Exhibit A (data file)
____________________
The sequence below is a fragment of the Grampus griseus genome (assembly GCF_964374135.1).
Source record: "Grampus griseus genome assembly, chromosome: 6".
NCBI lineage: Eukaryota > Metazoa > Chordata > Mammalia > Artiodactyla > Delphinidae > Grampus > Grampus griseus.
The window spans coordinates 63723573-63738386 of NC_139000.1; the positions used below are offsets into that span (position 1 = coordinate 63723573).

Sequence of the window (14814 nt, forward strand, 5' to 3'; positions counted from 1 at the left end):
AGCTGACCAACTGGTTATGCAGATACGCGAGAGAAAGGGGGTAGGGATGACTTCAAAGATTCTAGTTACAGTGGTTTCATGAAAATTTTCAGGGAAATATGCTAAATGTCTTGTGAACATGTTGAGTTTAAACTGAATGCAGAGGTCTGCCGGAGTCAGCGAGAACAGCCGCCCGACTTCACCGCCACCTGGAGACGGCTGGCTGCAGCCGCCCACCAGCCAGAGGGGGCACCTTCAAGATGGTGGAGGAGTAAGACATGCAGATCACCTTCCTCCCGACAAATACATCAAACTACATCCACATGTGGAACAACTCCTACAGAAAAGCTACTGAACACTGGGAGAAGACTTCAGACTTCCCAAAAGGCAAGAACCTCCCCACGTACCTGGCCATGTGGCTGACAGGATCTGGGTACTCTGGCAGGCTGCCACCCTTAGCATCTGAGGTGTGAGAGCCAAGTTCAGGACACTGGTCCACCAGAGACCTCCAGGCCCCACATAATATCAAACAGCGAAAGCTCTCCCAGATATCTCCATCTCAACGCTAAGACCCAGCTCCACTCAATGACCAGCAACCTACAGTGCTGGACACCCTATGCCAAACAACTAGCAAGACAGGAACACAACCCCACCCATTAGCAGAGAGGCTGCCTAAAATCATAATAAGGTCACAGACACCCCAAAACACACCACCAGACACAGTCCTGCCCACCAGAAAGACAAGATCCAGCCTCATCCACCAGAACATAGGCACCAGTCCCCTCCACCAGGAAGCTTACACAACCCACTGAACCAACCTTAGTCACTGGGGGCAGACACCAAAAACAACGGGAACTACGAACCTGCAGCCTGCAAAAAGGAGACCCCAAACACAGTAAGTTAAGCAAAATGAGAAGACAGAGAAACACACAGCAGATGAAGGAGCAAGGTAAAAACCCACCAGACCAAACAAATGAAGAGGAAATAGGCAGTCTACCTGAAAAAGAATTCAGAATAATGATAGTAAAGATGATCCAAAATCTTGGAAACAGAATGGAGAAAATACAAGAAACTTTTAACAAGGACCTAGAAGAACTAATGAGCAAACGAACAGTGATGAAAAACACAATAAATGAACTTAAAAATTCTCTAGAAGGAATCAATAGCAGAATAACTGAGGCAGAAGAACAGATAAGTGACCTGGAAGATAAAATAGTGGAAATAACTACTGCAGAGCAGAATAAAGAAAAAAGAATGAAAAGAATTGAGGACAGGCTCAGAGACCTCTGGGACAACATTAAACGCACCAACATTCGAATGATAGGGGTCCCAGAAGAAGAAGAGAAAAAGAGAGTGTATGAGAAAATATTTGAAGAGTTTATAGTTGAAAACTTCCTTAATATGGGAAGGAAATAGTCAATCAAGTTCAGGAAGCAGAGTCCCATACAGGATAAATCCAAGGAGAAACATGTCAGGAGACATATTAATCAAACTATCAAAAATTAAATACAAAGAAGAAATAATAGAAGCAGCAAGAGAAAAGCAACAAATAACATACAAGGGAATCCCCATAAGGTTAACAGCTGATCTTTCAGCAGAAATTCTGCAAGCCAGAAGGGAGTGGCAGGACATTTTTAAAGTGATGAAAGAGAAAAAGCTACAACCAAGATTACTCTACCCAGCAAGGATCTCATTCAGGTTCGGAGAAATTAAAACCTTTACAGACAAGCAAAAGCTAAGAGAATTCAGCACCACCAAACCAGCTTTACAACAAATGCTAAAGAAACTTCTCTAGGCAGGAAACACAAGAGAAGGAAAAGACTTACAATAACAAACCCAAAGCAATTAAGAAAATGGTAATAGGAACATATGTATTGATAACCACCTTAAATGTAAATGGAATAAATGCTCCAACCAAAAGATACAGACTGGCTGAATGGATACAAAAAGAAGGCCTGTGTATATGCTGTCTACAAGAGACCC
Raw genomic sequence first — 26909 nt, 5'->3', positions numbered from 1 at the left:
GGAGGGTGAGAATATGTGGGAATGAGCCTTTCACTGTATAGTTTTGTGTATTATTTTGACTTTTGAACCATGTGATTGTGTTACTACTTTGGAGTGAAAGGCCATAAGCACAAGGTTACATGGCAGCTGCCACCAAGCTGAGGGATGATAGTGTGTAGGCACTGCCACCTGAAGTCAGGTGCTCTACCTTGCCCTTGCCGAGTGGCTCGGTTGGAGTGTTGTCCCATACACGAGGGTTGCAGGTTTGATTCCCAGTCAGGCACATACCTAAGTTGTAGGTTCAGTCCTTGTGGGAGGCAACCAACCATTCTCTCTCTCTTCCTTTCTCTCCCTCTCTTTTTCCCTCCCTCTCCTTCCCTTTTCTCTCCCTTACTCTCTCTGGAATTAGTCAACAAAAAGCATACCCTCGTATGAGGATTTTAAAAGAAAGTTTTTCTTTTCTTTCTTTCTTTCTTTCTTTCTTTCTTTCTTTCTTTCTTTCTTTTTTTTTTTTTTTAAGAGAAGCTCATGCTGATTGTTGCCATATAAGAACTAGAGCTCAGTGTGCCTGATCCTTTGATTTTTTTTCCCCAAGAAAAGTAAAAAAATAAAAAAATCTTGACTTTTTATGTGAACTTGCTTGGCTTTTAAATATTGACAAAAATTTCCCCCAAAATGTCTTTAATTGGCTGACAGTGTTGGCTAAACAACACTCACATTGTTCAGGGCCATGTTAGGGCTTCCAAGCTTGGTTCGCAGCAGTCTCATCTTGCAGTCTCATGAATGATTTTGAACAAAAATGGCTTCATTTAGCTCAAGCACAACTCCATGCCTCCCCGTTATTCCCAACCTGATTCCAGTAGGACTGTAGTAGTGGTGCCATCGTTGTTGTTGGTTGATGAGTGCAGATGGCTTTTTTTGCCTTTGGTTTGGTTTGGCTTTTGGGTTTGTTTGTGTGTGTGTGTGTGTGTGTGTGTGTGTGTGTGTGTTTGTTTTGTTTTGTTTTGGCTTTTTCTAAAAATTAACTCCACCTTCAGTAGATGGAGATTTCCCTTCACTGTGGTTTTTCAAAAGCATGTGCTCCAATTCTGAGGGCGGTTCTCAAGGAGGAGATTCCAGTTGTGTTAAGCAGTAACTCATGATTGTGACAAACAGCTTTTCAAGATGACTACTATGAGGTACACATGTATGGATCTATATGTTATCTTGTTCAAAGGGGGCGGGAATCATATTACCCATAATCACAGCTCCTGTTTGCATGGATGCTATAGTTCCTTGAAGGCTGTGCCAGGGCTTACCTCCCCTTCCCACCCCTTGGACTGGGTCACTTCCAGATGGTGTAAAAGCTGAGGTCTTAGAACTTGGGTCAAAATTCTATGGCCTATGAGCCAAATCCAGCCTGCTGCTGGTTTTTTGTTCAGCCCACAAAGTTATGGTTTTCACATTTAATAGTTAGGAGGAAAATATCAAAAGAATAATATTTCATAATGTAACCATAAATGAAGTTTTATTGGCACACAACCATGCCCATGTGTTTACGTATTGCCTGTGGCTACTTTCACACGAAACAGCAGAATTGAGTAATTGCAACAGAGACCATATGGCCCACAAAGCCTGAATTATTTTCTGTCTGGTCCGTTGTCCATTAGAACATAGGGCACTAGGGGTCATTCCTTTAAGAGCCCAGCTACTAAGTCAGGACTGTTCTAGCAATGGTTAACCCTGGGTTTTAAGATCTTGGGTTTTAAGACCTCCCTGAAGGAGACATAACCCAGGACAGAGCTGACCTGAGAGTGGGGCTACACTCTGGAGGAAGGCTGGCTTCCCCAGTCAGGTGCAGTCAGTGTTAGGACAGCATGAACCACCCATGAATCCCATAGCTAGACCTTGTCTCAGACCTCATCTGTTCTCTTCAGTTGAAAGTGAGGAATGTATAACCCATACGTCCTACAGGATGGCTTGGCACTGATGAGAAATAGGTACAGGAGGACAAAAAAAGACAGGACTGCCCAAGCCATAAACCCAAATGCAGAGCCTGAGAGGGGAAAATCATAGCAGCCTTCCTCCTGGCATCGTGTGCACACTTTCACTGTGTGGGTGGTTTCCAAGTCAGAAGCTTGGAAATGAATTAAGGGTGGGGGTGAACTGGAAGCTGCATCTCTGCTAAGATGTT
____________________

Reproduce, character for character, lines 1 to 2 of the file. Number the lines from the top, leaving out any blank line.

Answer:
The sequence below is a fragment of the Grampus griseus genome (assembly GCF_964374135.1).
Source record: "Grampus griseus genome assembly, chromosome: 6".